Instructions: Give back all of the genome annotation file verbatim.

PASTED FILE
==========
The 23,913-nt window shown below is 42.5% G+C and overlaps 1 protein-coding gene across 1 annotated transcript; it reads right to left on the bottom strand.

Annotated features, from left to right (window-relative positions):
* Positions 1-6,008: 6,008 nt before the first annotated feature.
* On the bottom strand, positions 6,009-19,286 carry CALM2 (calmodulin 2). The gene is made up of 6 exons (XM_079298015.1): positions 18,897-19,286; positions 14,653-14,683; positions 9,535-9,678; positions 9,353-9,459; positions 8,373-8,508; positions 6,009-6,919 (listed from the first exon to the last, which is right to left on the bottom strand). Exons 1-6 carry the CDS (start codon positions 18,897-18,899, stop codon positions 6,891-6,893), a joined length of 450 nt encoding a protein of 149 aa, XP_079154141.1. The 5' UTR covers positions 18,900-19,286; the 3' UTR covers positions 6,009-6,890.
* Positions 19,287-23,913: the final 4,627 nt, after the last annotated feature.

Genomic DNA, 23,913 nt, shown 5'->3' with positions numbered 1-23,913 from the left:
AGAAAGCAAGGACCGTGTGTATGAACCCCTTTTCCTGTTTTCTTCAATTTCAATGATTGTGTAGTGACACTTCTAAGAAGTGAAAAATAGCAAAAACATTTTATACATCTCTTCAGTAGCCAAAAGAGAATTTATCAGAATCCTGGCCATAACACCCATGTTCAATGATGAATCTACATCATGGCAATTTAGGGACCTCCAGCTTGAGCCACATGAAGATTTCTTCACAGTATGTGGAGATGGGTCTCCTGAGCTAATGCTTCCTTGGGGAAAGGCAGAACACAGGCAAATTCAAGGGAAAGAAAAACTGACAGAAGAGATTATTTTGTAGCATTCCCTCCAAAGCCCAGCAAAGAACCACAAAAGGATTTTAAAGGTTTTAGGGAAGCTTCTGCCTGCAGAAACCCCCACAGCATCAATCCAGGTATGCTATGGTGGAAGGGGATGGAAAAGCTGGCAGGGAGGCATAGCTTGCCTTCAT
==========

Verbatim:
The 23,913-nt window shown below is 42.5% G+C and overlaps 1 protein-coding gene across 1 annotated transcript; it reads right to left on the bottom strand.

Annotated features, from left to right (window-relative positions):
* Positions 1-6,008: 6,008 nt before the first annotated feature.
* On the bottom strand, positions 6,009-19,286 carry CALM2 (calmodulin 2). The gene is made up of 6 exons (XM_079298015.1): positions 18,897-19,286; positions 14,653-14,683; positions 9,535-9,678; positions 9,353-9,459; positions 8,373-8,508; positions 6,009-6,919 (listed from the first exon to the last, which is right to left on the bottom strand). Exons 1-6 carry the CDS (start codon positions 18,897-18,899, stop codon positions 6,891-6,893), a joined length of 450 nt encoding a protein of 149 aa, XP_079154141.1. The 5' UTR covers positions 18,900-19,286; the 3' UTR covers positions 6,009-6,890.
* Positions 19,287-23,913: the final 4,627 nt, after the last annotated feature.

Genomic DNA, 23,913 nt, shown 5'->3' with positions numbered 1-23,913 from the left:
AGAAAGCAAGGACCGTGTGTATGAACCCCTTTTCCTGTTTTCTTCAATTTCAATGATTGTGTAGTGACACTTCTAAGAAGTGAAAAATAGCAAAAACATTTTATACATCTCTTCAGTAGCCAAAAGAGAATTTATCAGAATCCTGGCCATAACACCCATGTTCAATGATGAATCTACATCATGGCAATTTAGGGACCTCCAGCTTGAGCCACATGAAGATTTCTTCACAGTATGTGGAGATGGGTCTCCTGAGCTAATGCTTCCTTGGGGAAAGGCAGAACACAGGCAAATTCAAGGGAAAGAAAAACTGACAGAAGAGATTATTTTGTAGCATTCCCTCCAAAGCCCAGCAAAGAACCACAAAAGGATTTTAAAGGTTTTAGGGAAGCTTCTGCCTGCAGAAACCCCCACAGCATCAATCCAGGTATGCTATGGTGGAAGGGGATGGAAAAGCTGGCAGGGAGGCATAGCTTGCCTTCAT